ESTR’s Market, a space that aims to create job equality

Providing neurodiverse students a safe place to learn, while serving up amazing meals for 10 years

This year, the Education and Skills Training program market – commonly known as the ESTR Market – celebrates a decade of business. For 10 years, the market has offered training opportunities and a safe space to work for young people who identify as neuro-diverse while providing sustainable and accessible food and goods to the community. 

Located on the second floor of Old Main in room 2425, ESTR’s market operates a kitchen that makes and serves affordable and accessible food from scratch. The organizers and staff at ESTR’s are aware of dietary restrictions and aim to create food options for everyone. 

Alongside the kitchen, ESTR’s also sells sustainable and ethically sourced goods from a variety of local vendors. The products range from home decor, plants, jewellery and clothing items to snacks and treats. 

The market is staffed by the students of the ESTR program, offering a place where neuro-diverse students can gain experience in the work field. Co-founder Saskia Stinson reported that this program has opened up several opportunities for students to get jobs outside of the market. “It gave our students real-life opportunities to become trained,” Stinson said. “The students, what they gain is confidence; that’s the biggest thing that happens when they come here.”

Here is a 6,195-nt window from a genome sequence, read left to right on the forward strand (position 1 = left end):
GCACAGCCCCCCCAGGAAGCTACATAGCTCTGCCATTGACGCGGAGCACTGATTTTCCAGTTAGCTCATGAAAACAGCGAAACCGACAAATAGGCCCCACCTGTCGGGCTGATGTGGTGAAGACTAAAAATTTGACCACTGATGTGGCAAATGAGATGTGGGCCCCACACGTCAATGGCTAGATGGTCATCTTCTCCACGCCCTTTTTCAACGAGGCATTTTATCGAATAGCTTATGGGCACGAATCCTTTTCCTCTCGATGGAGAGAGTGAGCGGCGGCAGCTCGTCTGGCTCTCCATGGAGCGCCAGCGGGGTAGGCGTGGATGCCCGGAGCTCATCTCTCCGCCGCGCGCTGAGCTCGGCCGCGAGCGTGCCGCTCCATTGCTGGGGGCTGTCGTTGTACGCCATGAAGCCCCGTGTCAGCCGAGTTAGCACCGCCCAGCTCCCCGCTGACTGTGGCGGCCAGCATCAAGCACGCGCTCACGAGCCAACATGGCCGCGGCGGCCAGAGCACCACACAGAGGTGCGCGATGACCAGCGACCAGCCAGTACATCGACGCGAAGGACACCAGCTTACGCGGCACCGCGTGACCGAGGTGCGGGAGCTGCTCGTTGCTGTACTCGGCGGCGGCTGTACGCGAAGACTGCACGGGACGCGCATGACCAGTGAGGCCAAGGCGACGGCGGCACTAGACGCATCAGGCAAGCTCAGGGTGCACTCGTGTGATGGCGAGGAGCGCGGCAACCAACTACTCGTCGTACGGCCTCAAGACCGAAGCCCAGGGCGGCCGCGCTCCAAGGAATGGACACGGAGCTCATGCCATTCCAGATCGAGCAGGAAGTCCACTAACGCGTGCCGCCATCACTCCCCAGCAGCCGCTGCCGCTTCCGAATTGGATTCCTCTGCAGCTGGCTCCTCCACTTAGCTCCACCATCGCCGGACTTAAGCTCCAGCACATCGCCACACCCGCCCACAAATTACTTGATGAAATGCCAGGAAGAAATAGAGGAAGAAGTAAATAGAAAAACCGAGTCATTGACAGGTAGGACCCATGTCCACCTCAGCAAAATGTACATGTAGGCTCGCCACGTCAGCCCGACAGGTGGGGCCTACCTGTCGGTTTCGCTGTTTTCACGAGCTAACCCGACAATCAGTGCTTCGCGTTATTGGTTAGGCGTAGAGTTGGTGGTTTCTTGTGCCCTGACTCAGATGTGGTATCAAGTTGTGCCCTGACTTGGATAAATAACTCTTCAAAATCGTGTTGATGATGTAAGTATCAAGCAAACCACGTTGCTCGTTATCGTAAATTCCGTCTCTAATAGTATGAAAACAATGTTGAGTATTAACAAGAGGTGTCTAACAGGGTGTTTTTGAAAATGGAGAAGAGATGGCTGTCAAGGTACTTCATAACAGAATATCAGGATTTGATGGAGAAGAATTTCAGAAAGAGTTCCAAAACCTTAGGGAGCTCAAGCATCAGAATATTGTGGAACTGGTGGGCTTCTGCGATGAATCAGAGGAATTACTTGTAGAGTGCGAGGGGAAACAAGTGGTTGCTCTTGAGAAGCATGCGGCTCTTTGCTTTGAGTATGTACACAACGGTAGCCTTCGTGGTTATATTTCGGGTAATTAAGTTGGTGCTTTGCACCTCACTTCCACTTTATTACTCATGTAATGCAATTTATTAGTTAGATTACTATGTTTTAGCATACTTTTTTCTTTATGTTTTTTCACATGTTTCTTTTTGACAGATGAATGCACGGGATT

Saskia Stinson (back right) with ESTR staff and students Alexa Sherman, Ava Cottrill, Trinity Jensen and Josephine Etienne.
Deiveek Agarwal/The Omega

“Programs like this struggle because they are often misunderstood,” Stinson said. “That’s something that ESTR’s Market has really impacted; people are getting a greater understanding of what these youth are capable of doing.”

ESTR’s Market aims to create a space where neuro-diverse students are given equal career opportunities. Stinson is proud to say that ESTR’s Market is all about inclusion, diversity and offering new opportunities. 

“Education creates equality. This is a program that represents inclusion and diversity at TRU,” Stinson said.

Another goal of ESTR’s Market is to provide good food at affordable costs. 

“ESTR’s Market is on the Food Access website list because we keep our food costs down; we keep food accessible,” Stinson said. “We’re very aware of food security problems and challenges on this campus.” 

Stinson told the Omega that ESTR’s Market will host a 10th-anniversary ribbon-cutting ceremony in early November. New posters about what ESTR’s Market is about, its history and the impact it has on the community will be featured at the ceremony. 

ESTR’s Market is open Wednesdays and Thursdays from 10:00 a.m. to 2:00 p.m. Everyone is encouraged to grab a warm meal made from scratch and check out all the local goods from various vendors available for purchase.